Gang Of Four: Return The Gift (2005)

Just read that Gang of Four founder Andy Gill has passed, which inspired me to dig into some of their old albums for the first time in a while.  Now, I'll be the first to admit that Gang of Four were always a band I found hugely inspirational, yet didn't necessarily care to pop into the stereo all that often.  Their earliest punk-era output, notable for Gill's distinctive and influential jagged, "angular" guitar sound, was fascinating, but something I preferred in small doses, interspersed on mix tapes rather than over the course of an entire album.

I'll also admit that the one album I listen to with any regularity these days is (presumably) something of a sacrilege for band purists.  But screw it, I like what I like.  For Return the Gift, the band returned to the studio and re-recorded a number of old favorites, using more contemporary production.  And me, I love it.  Yes, it takes Gang of Four and makes them sound like Franz Ferdinand, but that's not necessarily a bad thing.  Some of those early records were a little thin and brittle, and while that may have been appropriate at the time, the enhanced fullness of sound, the huge and booming bass and drums, makes this sound like a modern-day classic of stunningly powerful indie rock.

The tracklist is a veritable greatest hits -- "To Hell With Poverty," "Damaged Goods," "I Love A Man In Uniform," "At Home He's a Tourist" -- and thus, not surprisingly, it's a song-for-song monster, blowing any contemporaneous guitar-based alt.rock records out of the water.  Set aside any loyalty you may have to the original recordings, and anyone stumbling upon this in 2005 as the debut release from a new band would have to admit it's a serious wall-shaking mofo.  Gill's steel-clang guitar shards are still there, but more riveting than grating this time around, and finally getting the bone-chilling rhythm section they deserve.  The more funk-oriented songs in particular actually make you want to get up and shake, rather than just listen and academically note their funkiness.

Give it a shot.

Here's an "At Home He's A Tourist" rip:
 And a rip of "I Love A Man In Uniform":
Ok, as long as we're here, here's the video for the original "Damaged Goods":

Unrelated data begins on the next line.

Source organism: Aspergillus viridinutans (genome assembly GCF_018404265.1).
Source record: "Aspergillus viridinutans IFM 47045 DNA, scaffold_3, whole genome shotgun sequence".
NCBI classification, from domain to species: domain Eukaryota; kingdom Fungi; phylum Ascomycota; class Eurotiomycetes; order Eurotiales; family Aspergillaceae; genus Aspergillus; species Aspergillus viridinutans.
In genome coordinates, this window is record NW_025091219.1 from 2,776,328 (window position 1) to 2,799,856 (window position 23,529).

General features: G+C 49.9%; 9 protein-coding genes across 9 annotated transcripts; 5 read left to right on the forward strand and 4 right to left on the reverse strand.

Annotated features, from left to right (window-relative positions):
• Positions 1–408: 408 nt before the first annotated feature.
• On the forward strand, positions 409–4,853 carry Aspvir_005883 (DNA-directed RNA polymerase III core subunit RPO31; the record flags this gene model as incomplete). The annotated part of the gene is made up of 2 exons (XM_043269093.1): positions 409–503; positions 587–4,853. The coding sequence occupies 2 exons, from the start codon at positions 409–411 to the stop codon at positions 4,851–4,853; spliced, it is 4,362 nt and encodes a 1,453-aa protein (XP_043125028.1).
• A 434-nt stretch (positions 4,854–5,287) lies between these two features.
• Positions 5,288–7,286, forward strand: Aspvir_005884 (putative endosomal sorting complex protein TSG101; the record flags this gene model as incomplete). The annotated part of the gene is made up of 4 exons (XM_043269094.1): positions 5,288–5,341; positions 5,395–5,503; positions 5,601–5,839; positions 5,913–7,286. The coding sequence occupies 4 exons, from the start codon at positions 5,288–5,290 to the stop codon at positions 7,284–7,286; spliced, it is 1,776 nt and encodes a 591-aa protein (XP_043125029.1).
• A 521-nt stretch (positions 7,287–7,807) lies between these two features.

(And, for the sake of comparison, here's the rerecorded version from Return the Gift.)
Alas, no Spotify streaming for this one.


  1. Interesting question whether it's a good thing if a band re-records its catalogue. It depends, of course. I would say in this case with Gang of Four, the answer is no. Nothing can replace the jarring sound of the opening guitar in the original version of "Ether," say. There might be other cases where the answer would differ, especially if there's a glaring technical issue or some such in the original. Like for instance, in the 70s Bob Marley and the Wailers re-recorded a lot of their earlier material from their early days in Jamaica, where the technical facilities couldn't compete with those of major labels.

    1. I think it turns on how much loyalty you have to the originals. I'm sure if one of their peer bands whose albums are a much bigger part of my life (say, Wire or Joy Division) were to re-record the albums (setting aside Curtis's demise), I'd be pretty taken aback. But I didn't really get into Gang of Four until much later, and even then didn't feel the same devotion to the albums, so hearing the songs recorded as if the efforts of a contemporary 2000s band didn't offend my sensibilities, and I was just able to enjoy them as records with far more enjoyable aesthetics. (I agree that the Marley re-recordings are much better; but wonder if some earlier fans might prefer the originals, technical shortcomings notwithstanding.)


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